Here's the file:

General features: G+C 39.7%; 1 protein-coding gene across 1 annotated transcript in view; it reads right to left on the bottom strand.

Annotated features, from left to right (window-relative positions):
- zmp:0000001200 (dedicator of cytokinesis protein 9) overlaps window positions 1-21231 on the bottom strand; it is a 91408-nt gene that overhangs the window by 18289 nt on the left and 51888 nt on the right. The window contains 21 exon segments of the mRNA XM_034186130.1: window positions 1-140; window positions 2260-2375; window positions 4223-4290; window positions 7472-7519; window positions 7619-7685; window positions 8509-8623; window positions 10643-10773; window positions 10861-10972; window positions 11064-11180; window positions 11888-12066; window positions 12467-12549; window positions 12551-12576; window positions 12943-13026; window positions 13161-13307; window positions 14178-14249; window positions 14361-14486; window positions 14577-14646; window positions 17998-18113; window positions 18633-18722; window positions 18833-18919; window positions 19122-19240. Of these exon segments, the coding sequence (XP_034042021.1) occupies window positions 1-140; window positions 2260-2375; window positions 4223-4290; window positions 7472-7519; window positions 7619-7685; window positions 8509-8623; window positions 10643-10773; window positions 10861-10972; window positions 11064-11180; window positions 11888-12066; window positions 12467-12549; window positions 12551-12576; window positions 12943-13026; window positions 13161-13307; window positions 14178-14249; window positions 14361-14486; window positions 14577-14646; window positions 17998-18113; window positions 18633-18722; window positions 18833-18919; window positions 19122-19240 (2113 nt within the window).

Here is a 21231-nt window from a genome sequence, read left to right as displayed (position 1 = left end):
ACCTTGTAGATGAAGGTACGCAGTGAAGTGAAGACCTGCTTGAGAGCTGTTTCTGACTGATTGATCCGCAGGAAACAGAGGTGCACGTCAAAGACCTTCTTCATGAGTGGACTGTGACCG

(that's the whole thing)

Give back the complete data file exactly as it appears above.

General features: G+C 39.7%; 1 protein-coding gene across 1 annotated transcript in view; it reads right to left on the bottom strand.

Annotated features, from left to right (window-relative positions):
- zmp:0000001200 (dedicator of cytokinesis protein 9) overlaps window positions 1-21231 on the bottom strand; it is a 91408-nt gene that overhangs the window by 18289 nt on the left and 51888 nt on the right. The window contains 21 exon segments of the mRNA XM_034186130.1: window positions 1-140; window positions 2260-2375; window positions 4223-4290; window positions 7472-7519; window positions 7619-7685; window positions 8509-8623; window positions 10643-10773; window positions 10861-10972; window positions 11064-11180; window positions 11888-12066; window positions 12467-12549; window positions 12551-12576; window positions 12943-13026; window positions 13161-13307; window positions 14178-14249; window positions 14361-14486; window positions 14577-14646; window positions 17998-18113; window positions 18633-18722; window positions 18833-18919; window positions 19122-19240. Of these exon segments, the coding sequence (XP_034042021.1) occupies window positions 1-140; window positions 2260-2375; window positions 4223-4290; window positions 7472-7519; window positions 7619-7685; window positions 8509-8623; window positions 10643-10773; window positions 10861-10972; window positions 11064-11180; window positions 11888-12066; window positions 12467-12549; window positions 12551-12576; window positions 12943-13026; window positions 13161-13307; window positions 14178-14249; window positions 14361-14486; window positions 14577-14646; window positions 17998-18113; window positions 18633-18722; window positions 18833-18919; window positions 19122-19240 (2113 nt within the window).

Here is a 21231-nt window from a genome sequence, read left to right as displayed (position 1 = left end):
ACCTTGTAGATGAAGGTACGCAGTGAAGTGAAGACCTGCTTGAGAGCTGTTTCTGACTGATTGATCCGCAGGAAACAGAGGTGCACGTCAAAGACCTTCTTCATGAGTGGACTGTGACCG